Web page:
Two general themes are materializing for the 2008 NHL draft, which begins Friday night in Ottawa: depth and defense.
Though it could be described as the Steven Stamkos Draft, beyond the consensus top player the class is considered the deepest since 2003 - especially on the blue line.
“It sure looks like it on paper,” Atlanta Thrashers general manager Don Waddell said. “You can’t really evaluate a draft until four or five years in, but you look for the dropoff in players. There are seven or eight players before there is a dropoff, but it is a small one. From there, it might go from eight until 40 with very little dropoff.”
This could make for a wild evening at Scotia Bank Place. One team might select its 10th-rated player at No. 10, and another might do so at No. 30. There will be plenty of uncertainty, but one safe bet is that plenty of defensemen will walk to the stage.
After Stamkos, a dynamic center who is expected to join Vincent Lecavalier in Tampa Bay, as many as half of the first-round picks could be rear guards.
Normally, drafting defensemen requires patience from the organization and at least a year or three of development time, but high-end players in this draft like Drew Doughty, Zach Bogosian and Alex Pietrangelo could be in an NHL uniform this fall.
“Some of these guys might be able to step in right away,” Washington Capitals general manager George McPhee said. “I’m pretty sure some of them will. The players seem to be far more mature these days than we were when we were their age.”
The Caps are in a different situation than in recent drafts. For the first time since 2003, Washington doesn’t have a pick in the top half of the first round.
McPhee has plenty of ammunition if he decides to become active on the trade front. The Caps have eight total selections, including the No. 23 pick in the first round and Nos. 54, 57 and 58 in Round 2.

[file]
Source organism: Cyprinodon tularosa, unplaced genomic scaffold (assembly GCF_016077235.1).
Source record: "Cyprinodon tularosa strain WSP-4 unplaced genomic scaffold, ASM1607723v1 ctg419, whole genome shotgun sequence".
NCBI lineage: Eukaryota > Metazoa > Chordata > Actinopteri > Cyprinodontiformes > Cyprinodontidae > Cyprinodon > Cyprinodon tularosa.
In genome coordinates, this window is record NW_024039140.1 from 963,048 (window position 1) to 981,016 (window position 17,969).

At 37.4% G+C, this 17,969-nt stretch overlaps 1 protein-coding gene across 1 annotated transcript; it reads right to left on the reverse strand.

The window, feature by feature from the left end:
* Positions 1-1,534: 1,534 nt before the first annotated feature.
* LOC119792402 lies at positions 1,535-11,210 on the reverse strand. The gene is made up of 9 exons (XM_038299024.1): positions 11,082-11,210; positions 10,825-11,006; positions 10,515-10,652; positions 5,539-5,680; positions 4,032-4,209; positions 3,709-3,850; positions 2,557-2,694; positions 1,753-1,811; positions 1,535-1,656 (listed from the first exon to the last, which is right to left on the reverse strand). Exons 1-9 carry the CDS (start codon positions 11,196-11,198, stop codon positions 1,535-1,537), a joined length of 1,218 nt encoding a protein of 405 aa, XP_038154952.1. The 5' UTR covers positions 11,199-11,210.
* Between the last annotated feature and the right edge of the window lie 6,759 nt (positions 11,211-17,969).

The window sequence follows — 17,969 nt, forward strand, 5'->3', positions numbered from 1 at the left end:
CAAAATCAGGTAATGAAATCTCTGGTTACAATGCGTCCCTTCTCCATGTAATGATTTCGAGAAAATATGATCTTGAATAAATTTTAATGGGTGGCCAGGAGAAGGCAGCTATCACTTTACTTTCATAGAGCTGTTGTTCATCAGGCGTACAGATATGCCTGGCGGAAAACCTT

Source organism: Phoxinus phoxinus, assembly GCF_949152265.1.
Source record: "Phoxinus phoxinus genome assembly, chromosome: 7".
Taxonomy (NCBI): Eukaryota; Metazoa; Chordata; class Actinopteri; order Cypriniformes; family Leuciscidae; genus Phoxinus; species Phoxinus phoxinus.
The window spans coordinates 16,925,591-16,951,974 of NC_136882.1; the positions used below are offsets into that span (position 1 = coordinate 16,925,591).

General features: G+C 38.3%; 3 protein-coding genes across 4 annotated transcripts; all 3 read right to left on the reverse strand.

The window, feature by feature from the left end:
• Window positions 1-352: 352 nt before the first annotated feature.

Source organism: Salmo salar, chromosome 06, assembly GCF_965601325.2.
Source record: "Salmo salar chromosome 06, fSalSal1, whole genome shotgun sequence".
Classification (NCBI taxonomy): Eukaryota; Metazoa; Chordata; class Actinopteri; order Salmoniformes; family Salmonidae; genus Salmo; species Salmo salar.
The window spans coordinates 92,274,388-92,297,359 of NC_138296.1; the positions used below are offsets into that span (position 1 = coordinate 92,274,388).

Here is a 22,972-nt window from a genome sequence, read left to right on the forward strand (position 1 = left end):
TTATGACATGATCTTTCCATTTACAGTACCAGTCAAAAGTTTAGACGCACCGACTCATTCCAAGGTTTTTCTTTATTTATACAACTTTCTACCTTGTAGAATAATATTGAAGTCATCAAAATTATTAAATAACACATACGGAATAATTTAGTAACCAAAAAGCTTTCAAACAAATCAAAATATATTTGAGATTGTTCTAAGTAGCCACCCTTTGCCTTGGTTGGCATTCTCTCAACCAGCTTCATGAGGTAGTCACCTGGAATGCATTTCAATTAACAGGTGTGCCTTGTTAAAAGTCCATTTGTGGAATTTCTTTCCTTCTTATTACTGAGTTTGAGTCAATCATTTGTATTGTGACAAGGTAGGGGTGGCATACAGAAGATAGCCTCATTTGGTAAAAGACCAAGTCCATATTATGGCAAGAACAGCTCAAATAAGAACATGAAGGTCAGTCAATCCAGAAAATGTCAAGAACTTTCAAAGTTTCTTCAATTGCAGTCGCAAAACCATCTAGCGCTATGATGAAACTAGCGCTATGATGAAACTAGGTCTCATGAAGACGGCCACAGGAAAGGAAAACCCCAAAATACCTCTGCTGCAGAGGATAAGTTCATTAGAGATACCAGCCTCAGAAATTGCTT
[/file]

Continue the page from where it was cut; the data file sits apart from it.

They have the extra picks because McPhee collected 2008 second-rounders twice during the draft last June. With four of the top 60 selections, the Caps have several options to improve the franchise.
The first is to sit tight and draft players. Adding four prospects of that caliber would restock the farm system and give McPhee assets to play with at future trade deadlines.
Another path includes making some trades. If the Caps see a desirable player still on the board earlier in the first round than No. 23 or if they wanted to grab a second No. 1 pick, they might have the ammo to do it.
“I can’t tell you right now what we’ll end up doing,” McPhee said. “Whether we make three picks or trade a pick to move up or trade a pick for next year, it all seems to happen when we get on the floor. Those picks do seem to become more valuable when you are on the floor.”
The Caps also are facing a bit of a roster squeeze this fall, especially on the blue line if everyone from last season returns and Karl Alzner is deemed ready. Still, the clamoring for one more veteran defenseman from fans and pundits alike is there, and McPhee could use some of his extra draft choices to fetch an established NHL player.
Last June there were plenty of goaltenders on the move just before and during the draft, and the Caps are in the market for one, especially if contract negotiations with Cristobal Huet turn sour.
Regardless of the road the Caps choose, it could be an interesting couple of days in the other nation’s capital. Though Washington has selected a player who filled a specific need with its first-round pick in recent years, expect the Caps to stick to the traditional “pick the best player” strategy this weekend.
“It is important to take the best player,” McPhee said. “You’d rather have a left winger who can play than a center who can’t.”